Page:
Ghost city: Post-apocalyptic stillness as New York braces for storm (PHOTOS)

Sandbags block the entrance of the New York Stock Exchange in downtown Manhattan as Hurricane Sandy made its approach in New York October 29, 2012 (Reuters / Andrew Kelly)
The imminent arrival of Hurricane Sandy saw many parts of New York turned into a ghost town. Authorities ordered the closing of most public transit lines and major highways, and are helping residents to evacuate the city.

­In what looks like a scene from a post-apocalyptic Hollywood movie, the Times Square metro station is completely deserted.

Times Square (Metropolitan Transportation Authority / Aaron Donovan)
Times Square (Metropolitan Transportation Authority / Aaron Donovan)

­New York’s iconic Grand Central Station – often used in blockbuster movies – could also have been easily mistaken for a stage

Grand Central Terminal (Metropolitan Transportation Authority / Aaron Donovan)
Grand Central Terminal (Metropolitan Transportation Authority / Aaron Donovan)

­Over 375,000 people have fled the low-lying areas of the city, and around 70 emergency shelters were established to help evacuees.

­Those who may not be directly affected by Sandy still erred on the side of caution. Residents along the East Coast rushed to stores to snap up emergency supplies, leaving many shelves completely bare.

­Within hours of a state of emergency being officially announced, many gas stations were reportedly running out of fuel.

­The scenes unfolding in and around New York and other cities along the East Coast may look like something from a disaster movie, but an official advisory statement by the National Weather Service topped the list for hyperbole.

The warning reminded residents to take the advisory seriously, and spoke directly to any who might think otherwise:

“If you are reluctant to evacuate, and you know someone who rode out the 1962 storm on the barrier islands, ask them if they could do it again,” the statement read, referring to the Great Atlantic Storm of 1962 which killed 40 people and injured over 1,000 others.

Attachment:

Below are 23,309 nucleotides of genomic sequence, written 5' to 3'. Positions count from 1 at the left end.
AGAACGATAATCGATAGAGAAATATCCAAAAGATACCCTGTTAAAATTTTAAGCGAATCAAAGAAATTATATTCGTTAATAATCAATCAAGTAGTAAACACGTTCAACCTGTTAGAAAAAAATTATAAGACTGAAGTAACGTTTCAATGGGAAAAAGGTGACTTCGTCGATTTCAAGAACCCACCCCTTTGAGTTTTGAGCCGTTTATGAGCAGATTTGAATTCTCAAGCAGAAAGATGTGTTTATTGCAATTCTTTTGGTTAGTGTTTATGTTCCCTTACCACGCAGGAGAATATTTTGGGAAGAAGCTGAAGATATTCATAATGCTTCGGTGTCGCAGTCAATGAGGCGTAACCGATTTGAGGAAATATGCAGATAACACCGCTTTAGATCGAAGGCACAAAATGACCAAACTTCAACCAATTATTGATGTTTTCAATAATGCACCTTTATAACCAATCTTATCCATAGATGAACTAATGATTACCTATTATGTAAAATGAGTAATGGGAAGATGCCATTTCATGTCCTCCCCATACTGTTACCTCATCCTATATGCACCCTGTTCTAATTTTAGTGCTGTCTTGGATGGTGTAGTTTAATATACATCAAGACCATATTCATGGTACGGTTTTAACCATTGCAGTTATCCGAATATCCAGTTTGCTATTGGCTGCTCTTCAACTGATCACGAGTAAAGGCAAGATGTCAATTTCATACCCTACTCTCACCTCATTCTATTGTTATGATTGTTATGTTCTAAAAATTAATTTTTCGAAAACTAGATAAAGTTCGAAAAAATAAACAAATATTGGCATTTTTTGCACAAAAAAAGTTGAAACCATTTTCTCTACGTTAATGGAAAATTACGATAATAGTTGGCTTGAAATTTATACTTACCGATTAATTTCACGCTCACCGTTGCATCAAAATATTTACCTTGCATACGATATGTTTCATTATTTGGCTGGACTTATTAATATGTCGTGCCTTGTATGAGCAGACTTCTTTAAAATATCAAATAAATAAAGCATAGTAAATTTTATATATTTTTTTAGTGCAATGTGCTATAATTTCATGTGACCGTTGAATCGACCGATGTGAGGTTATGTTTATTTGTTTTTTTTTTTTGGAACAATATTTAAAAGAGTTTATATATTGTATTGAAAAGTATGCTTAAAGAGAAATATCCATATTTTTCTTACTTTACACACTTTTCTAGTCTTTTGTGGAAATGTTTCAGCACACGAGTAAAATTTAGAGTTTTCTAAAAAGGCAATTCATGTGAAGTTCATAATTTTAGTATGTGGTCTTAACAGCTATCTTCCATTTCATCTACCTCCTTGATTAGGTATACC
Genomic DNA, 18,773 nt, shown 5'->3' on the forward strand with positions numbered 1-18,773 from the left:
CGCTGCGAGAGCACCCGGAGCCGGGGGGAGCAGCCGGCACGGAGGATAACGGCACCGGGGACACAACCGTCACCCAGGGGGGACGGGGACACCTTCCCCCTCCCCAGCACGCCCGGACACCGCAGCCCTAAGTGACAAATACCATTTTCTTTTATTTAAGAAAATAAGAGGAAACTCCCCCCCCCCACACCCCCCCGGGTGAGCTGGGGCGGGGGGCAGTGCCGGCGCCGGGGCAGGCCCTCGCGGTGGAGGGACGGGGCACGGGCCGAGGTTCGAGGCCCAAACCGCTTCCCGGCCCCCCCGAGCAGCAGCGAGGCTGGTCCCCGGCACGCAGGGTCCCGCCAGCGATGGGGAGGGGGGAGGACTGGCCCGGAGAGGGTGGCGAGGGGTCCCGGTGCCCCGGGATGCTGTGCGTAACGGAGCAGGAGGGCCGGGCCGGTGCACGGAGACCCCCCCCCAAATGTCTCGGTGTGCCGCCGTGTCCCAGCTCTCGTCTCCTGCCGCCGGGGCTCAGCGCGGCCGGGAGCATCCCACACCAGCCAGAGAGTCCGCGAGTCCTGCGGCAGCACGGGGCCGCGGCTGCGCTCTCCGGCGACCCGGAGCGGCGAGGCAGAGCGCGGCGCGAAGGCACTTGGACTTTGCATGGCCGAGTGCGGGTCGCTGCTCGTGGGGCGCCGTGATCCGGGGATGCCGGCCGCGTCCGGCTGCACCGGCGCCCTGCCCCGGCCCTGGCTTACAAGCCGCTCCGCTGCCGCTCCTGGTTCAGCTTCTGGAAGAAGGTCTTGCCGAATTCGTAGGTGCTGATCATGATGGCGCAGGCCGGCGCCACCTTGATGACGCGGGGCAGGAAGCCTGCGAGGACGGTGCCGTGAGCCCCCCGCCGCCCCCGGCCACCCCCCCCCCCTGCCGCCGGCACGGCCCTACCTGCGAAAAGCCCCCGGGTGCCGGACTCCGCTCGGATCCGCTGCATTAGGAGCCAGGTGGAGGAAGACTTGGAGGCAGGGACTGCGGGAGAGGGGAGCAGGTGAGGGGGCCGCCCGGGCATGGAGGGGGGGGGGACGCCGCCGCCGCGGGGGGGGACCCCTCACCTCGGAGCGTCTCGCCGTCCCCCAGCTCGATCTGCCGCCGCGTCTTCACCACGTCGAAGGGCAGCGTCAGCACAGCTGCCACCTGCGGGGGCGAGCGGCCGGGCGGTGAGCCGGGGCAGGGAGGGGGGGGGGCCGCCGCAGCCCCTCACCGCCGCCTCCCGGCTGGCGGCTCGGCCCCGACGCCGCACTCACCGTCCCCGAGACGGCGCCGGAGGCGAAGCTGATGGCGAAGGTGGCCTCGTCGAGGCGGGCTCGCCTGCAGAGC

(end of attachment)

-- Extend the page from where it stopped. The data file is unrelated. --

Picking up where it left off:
The message went on with an impassioned plea to consider one’s loved ones, and the rescue workers who might have to retrieve you, or your corpse.

One meteorologist even published his personal contact information, saying he’d be glad to answer a flood of angry phone calls if his warnings prove to be unfounded.

Times Square (Metropolitan Transportation Authority / Aaron Donovan)
Times Square (Metropolitan Transportation Authority / Aaron Donovan)
Grand Central Terminal (Metropolitan Transportation Authority / Aaron Donovan)
Grand Central Terminal (Metropolitan Transportation Authority / Aaron Donovan)
Times Square (Metropolitan Transportation Authority / Aaron Donovan)
Times Square (Metropolitan Transportation Authority / Aaron Donovan)
Grand Central Terminal (Metropolitan Transportation Authority / Aaron Donovan)
Grand Central Terminal (Metropolitan Transportation Authority / Aaron Donovan)
The last train to leave Grand Central Terminal (Metropolitan Transportation Authority / Aaron Donovan)
The last train to leave Grand Central Terminal (Metropolitan Transportation Authority / Aaron Donovan)
A Metropolitan Transportation Authority (MTA) employee waits for one of the last downtown 4 subway trains in New York October 28, 2012 (Reuters / Carlo Allegri)
A Metropolitan Transportation Authority (MTA) employee waits for one of the last downtown 4 subway trains in New York October 28, 2012 (Reuters / Carlo Allegri)
Caution tape covers the entrance to the Times Square Subway Station in New York October 28, 2012 (Reuters / Brendan McDermid)
Caution tape covers the entrance to the Times Square Subway Station in New York October 28, 2012 (Reuters / Brendan McDermid)